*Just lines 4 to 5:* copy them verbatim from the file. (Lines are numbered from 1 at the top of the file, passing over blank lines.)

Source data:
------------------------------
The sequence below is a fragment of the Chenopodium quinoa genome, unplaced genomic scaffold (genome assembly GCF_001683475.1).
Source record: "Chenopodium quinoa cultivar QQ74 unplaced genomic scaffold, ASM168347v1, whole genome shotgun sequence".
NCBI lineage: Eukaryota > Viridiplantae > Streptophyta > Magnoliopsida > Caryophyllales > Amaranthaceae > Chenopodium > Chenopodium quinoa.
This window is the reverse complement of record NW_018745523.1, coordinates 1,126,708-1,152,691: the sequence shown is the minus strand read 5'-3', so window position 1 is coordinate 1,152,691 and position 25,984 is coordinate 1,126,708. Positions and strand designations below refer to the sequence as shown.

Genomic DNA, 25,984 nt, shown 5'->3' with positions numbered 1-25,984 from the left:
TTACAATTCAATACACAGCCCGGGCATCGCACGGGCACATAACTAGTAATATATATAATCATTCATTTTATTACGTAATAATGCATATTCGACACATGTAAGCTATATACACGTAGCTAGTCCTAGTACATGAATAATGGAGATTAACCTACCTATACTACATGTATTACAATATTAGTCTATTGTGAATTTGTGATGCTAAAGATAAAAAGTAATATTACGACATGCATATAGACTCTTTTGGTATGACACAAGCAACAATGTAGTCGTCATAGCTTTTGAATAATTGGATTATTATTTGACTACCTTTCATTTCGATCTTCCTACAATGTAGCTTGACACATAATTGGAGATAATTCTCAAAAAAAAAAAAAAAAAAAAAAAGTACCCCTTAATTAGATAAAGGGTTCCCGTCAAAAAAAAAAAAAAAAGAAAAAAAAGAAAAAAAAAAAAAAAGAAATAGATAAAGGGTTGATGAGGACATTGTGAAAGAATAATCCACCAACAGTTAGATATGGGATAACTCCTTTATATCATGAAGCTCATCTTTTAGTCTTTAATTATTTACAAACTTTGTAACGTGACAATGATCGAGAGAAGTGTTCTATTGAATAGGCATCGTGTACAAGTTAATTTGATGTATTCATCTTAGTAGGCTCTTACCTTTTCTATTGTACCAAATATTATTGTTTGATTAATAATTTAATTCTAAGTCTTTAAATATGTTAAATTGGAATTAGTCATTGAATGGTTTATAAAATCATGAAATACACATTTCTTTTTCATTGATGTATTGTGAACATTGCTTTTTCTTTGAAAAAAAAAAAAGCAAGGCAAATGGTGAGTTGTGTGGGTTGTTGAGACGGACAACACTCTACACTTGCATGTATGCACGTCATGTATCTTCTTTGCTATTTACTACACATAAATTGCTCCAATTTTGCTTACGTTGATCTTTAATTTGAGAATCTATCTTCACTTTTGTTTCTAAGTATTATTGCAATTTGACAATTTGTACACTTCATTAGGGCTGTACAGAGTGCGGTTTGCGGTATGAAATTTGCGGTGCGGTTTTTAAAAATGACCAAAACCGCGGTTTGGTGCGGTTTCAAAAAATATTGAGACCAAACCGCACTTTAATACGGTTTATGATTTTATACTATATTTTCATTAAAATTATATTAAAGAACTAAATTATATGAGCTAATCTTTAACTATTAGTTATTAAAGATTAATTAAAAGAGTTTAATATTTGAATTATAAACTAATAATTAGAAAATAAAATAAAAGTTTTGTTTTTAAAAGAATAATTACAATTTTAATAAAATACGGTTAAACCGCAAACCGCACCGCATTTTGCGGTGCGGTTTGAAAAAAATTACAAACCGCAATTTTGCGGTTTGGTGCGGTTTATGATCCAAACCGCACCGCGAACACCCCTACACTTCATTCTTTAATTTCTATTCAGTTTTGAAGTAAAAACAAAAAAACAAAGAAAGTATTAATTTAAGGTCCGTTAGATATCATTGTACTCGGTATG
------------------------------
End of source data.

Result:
This window is the reverse complement of record NW_018745523.1, coordinates 1,126,708-1,152,691: the sequence shown is the minus strand read 5'-3', so window position 1 is coordinate 1,152,691 and position 25,984 is coordinate 1,126,708. Positions and strand designations below refer to the sequence as shown.

Genomic DNA, 25,984 nt, shown 5'->3' with positions numbered 1-25,984 from the left: